Family violence research generally supports the negative effects of such violence on children's behaviors. However, few studies have juxtaposed this explanation with other traditional explanations of delinquency such as peer influences, moral/legal beliefs, or other deviant activities by family members. Moreover, except for a few studies, data sources used in making assertions about the effects of family violence on children have relied on clinical samples, raising questions on the validity of results.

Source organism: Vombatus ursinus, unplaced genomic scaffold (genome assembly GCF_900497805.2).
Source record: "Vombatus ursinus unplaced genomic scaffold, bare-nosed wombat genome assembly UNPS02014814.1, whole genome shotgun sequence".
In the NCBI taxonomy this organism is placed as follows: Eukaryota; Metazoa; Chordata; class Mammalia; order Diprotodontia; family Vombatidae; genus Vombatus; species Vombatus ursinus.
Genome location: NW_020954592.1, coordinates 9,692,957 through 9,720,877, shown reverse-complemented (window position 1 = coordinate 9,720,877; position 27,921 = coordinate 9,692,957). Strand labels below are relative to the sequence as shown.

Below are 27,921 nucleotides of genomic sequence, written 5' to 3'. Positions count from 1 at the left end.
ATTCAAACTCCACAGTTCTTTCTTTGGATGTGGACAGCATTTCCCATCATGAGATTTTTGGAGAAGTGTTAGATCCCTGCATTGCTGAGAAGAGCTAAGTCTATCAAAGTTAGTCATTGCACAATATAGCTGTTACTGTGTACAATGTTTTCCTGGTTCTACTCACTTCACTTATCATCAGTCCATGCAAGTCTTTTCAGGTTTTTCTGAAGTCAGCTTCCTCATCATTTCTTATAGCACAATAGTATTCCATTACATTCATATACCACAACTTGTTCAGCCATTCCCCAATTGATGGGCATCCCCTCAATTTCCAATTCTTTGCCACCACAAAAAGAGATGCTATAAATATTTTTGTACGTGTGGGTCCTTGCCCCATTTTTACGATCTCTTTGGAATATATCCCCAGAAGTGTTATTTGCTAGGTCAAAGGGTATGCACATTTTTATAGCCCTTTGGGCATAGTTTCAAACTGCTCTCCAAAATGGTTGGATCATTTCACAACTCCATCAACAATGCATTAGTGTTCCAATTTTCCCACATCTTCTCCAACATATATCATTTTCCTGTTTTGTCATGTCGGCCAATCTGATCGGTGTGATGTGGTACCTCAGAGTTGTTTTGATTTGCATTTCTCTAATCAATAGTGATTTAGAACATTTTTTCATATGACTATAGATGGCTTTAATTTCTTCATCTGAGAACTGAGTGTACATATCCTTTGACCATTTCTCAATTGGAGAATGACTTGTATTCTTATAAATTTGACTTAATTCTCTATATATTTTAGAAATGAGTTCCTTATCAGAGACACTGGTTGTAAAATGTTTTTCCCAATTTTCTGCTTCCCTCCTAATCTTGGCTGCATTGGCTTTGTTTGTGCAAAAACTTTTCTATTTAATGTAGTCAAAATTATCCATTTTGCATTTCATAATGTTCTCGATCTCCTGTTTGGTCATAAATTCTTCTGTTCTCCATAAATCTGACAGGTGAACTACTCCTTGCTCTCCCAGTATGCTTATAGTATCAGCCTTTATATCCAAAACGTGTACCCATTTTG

This paper uses a longitudinal sample of Filipino adolescents who were not sampled using some family violence criteria. The paper examines the competing effects of family violence explanations of delinquent behaviors with those of peer influences, legal beliefs, and other deviant activities by family members. Results are expected to shed light on the salience of family violence as an explanation of delinquency when other relevant factors are controlled, and extends the relevance of the family violence theses beyond the Western samples typically used in these studies.
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